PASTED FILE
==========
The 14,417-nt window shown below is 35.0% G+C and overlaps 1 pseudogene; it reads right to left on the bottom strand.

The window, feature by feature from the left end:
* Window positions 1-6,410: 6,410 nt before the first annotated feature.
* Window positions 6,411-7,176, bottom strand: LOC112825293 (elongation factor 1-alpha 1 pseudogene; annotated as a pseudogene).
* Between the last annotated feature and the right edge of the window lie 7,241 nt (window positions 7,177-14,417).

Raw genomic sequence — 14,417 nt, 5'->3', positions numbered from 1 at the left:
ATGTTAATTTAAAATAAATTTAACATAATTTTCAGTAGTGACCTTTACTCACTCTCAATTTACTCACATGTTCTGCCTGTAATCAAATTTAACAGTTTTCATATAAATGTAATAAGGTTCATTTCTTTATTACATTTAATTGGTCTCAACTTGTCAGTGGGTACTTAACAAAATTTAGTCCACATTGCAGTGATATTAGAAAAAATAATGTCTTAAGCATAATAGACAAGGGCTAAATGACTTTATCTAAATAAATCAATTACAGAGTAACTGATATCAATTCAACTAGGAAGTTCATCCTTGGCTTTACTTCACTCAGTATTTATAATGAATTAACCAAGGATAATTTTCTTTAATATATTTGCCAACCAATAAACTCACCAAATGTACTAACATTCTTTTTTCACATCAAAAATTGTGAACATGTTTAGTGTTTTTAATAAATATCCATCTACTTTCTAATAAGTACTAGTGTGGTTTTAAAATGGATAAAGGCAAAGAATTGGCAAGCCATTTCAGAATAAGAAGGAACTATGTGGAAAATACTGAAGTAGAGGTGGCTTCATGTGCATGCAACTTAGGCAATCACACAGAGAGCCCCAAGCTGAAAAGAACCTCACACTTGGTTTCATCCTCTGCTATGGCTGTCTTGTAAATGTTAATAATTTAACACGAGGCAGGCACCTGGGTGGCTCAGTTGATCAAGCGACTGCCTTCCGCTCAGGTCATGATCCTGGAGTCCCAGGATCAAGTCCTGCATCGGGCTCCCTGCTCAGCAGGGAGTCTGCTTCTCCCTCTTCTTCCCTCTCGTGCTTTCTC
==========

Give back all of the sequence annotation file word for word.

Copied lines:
The 14,417-nt window shown below is 35.0% G+C and overlaps 1 pseudogene; it reads right to left on the bottom strand.

The window, feature by feature from the left end:
* Window positions 1-6,410: 6,410 nt before the first annotated feature.
* Window positions 6,411-7,176, bottom strand: LOC112825293 (elongation factor 1-alpha 1 pseudogene; annotated as a pseudogene).
* Between the last annotated feature and the right edge of the window lie 7,241 nt (window positions 7,177-14,417).

Raw genomic sequence — 14,417 nt, 5'->3', positions numbered from 1 at the left:
ATGTTAATTTAAAATAAATTTAACATAATTTTCAGTAGTGACCTTTACTCACTCTCAATTTACTCACATGTTCTGCCTGTAATCAAATTTAACAGTTTTCATATAAATGTAATAAGGTTCATTTCTTTATTACATTTAATTGGTCTCAACTTGTCAGTGGGTACTTAACAAAATTTAGTCCACATTGCAGTGATATTAGAAAAAATAATGTCTTAAGCATAATAGACAAGGGCTAAATGACTTTATCTAAATAAATCAATTACAGAGTAACTGATATCAATTCAACTAGGAAGTTCATCCTTGGCTTTACTTCACTCAGTATTTATAATGAATTAACCAAGGATAATTTTCTTTAATATATTTGCCAACCAATAAACTCACCAAATGTACTAACATTCTTTTTTCACATCAAAAATTGTGAACATGTTTAGTGTTTTTAATAAATATCCATCTACTTTCTAATAAGTACTAGTGTGGTTTTAAAATGGATAAAGGCAAAGAATTGGCAAGCCATTTCAGAATAAGAAGGAACTATGTGGAAAATACTGAAGTAGAGGTGGCTTCATGTGCATGCAACTTAGGCAATCACACAGAGAGCCCCAAGCTGAAAAGAACCTCACACTTGGTTTCATCCTCTGCTATGGCTGTCTTGTAAATGTTAATAATTTAACACGAGGCAGGCACCTGGGTGGCTCAGTTGATCAAGCGACTGCCTTCCGCTCAGGTCATGATCCTGGAGTCCCAGGATCAAGTCCTGCATCGGGCTCCCTGCTCAGCAGGGAGTCTGCTTCTCCCTCTTCTTCCCTCTCGTGCTTTCTC